Google searches mirror the economy
What consumers search for, and how they do it, tends to mirror their financial health. Advertisers are taking note.
NEW YORK (Fortune) -- When the stock market goes up these days, your 401(k) isn't the only thing that will follow. So, too, does the volume of Google searches for economic terms.
In fact, Google (GOOG, Fortune 500) has found that queries for terms like "investments" closely mirror the performance of the stock market. And if you're spending a lot of time shopping around for a new credit card, you're probably a credit-worthy consumer that any card issuer would be happy to serve.
Google says these insights, gleaned from a new study about the way U.S. consumers shop for financial services, suggest that the way we search -- not just the keywords we search -- say a lot about us.
"The broader issue and the broader trends that we're seeing are that the financial landscape is really, really complicated," says Jon Kaplan, Google's financial services industry director. "The complexity of the financial situation right now is causing people to search more, and we see that."
The queries aren't just a bellwether for the economy but also a barometer of public sentiment. This tie between search and psyche has not been lost on advertisers, who believe they can market more effectively by capitalizing on this connection. Google has responded by scrutinizing the ways users search for products.
This intense focus on the psychology of search has emerged as sites like Google have become more integral to everything consumers do, says Shar VanBoskirk, an analyst with Forrester Research. "The search engine is supplanting content sites in many cases," she says. "People are starting any decision they make with a search."
Search terms. For online advertisers this means targeting ads to specific search terms is more important than ever. Google started hearing from financial companies that they were looking for the "right kind of customers." (Translation: Deadbeats need not apply.) These firms wanted to direct their ads to credit worthy people, says Kaplan. This prompted Google to look more closely at search funnels -- the path users take during the search process for a product.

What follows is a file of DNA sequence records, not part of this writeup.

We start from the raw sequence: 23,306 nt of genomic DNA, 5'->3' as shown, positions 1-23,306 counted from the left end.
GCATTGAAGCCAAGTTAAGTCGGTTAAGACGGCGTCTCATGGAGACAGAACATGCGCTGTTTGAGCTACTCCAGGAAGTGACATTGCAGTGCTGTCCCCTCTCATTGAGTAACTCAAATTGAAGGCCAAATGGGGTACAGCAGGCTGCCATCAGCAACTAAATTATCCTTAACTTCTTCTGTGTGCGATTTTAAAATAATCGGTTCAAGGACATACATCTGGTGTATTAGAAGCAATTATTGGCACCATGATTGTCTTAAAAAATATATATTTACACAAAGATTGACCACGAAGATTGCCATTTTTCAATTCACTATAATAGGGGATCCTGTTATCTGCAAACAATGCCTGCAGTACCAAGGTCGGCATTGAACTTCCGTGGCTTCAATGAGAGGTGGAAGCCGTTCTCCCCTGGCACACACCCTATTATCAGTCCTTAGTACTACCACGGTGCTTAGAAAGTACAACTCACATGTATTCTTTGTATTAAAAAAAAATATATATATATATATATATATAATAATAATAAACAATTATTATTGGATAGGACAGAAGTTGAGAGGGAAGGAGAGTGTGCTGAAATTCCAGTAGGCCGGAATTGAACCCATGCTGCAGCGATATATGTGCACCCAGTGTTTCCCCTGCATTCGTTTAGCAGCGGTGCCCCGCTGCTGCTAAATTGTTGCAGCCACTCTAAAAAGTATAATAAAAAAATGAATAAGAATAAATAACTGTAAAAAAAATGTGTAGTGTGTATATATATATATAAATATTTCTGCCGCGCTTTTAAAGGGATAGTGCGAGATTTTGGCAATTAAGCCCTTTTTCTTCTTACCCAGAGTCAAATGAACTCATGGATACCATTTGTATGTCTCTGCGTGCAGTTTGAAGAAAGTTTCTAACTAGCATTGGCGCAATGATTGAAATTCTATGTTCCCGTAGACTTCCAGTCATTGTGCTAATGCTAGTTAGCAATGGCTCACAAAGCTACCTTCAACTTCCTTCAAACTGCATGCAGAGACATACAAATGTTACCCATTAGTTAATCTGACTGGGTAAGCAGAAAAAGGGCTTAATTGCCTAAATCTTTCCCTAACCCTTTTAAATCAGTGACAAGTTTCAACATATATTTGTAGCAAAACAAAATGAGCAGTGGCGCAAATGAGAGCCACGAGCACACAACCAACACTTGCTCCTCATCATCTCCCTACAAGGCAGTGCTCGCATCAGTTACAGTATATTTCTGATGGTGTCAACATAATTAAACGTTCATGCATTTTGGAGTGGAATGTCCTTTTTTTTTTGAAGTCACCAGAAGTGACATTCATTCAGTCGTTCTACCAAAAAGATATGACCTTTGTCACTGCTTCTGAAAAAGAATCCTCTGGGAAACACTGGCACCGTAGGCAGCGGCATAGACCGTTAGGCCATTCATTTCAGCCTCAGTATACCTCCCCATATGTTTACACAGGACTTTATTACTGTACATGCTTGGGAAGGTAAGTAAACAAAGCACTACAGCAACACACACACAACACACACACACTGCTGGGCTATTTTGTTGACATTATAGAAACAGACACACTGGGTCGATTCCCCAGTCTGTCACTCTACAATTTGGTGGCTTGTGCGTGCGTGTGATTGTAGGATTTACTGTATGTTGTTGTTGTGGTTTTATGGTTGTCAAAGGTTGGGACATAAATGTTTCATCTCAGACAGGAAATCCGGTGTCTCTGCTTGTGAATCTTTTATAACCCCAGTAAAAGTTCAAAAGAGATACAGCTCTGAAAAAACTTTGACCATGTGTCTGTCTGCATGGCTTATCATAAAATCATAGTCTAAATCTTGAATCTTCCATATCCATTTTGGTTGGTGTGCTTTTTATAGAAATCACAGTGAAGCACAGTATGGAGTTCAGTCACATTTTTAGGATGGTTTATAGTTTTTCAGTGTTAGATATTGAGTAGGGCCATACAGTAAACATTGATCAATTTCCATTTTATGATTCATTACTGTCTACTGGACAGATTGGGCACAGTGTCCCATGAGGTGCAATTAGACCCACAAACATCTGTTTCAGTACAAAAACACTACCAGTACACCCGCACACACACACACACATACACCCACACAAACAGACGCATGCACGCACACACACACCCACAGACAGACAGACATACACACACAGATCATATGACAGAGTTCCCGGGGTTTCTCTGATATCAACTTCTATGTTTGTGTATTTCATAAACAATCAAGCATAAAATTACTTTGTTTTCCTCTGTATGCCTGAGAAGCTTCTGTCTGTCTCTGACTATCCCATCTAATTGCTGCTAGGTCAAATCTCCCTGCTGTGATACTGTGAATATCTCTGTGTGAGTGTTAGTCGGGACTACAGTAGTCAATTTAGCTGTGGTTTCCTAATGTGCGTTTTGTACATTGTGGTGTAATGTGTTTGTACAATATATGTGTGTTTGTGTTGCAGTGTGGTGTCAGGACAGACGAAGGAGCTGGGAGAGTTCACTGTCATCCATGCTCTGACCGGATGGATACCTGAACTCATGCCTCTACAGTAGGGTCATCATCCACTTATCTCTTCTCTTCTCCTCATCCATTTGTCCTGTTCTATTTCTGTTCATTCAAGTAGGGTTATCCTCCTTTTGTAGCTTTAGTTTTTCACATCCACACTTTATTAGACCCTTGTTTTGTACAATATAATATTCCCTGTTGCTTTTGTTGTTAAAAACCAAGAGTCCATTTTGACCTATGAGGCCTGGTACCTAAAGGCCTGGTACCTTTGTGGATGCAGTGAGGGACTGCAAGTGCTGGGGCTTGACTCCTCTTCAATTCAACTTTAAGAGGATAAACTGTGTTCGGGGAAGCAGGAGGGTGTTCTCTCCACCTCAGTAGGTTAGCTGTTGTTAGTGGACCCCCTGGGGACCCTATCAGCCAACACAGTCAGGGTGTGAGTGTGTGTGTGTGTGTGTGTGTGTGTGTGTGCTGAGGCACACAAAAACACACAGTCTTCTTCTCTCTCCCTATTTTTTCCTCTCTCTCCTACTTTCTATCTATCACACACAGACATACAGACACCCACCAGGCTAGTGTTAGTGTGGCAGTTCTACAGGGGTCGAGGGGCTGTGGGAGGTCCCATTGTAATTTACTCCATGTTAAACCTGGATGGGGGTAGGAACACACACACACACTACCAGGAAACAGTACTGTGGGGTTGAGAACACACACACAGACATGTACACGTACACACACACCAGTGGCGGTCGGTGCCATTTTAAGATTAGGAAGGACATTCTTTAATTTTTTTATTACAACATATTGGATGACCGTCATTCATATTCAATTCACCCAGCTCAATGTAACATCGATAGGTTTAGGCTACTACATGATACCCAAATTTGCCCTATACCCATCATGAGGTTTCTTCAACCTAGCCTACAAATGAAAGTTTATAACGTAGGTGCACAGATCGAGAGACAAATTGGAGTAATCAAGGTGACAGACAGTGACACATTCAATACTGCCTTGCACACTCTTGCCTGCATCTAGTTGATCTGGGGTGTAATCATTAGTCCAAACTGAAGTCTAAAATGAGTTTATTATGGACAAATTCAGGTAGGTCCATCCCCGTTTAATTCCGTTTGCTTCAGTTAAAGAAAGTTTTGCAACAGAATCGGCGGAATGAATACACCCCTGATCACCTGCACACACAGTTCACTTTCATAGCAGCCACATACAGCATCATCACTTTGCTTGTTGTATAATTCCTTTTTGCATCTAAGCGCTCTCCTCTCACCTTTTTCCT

Through research company Compete, Google undertook a study that examined the ways that a 2 million U.S. online consumer panel searched and shopped for credit cards between January and February 2009.
The research showed that people with high FICO scores, and thus the more credit worthy customers, shop around more but apply less frequently than lower FICO score searchers. Applications among high FICO shoppers increased significantly for those that searched at least 10 times.
"One of the high level themes that came out of this is that people with high FICO scores are spending a lot more time shopping than they used to," says Kaplan. "There's a much longer time to conversion or application."
Consumers with better credit searched specific terms such as brands and rewards and were more likely to shop directly on an issuer's site. People with lower FICO scores applied to several different cards, utilized the term "best credit cards" at a third of the rate of higher FICO shoppers, and were more likely to use aggregator sites.
Ad strategies. In response what some of Google's advertisers have done is select search terms such as specific brands or "travel rewards," says Kaplan. Even though the consumer's search might not immediately convert into a credit card application, the company's ad is more likely to appear to a high FICO score searcher.
While the results are obviously useful to advertisers, VanBoskirk with Forrester notes that consumers prefer to see ads that are more relevant to them. But targeting shouldn't give advertisers the license to overly bombard searchers, she says.
Along with changing how companies direct their ads, Kaplan says the results of the study might also change the way they reach out to potential customers. The sheer volume of queries from consumers indicates that they're looking to more than just apply for an account when they search. They're also looking for information.
"Maybe one of the things that credit card companies should consider is doing some more educational content and comparison on their site," he says. "I think we'll see some more of that coming out as advertisers adopt this."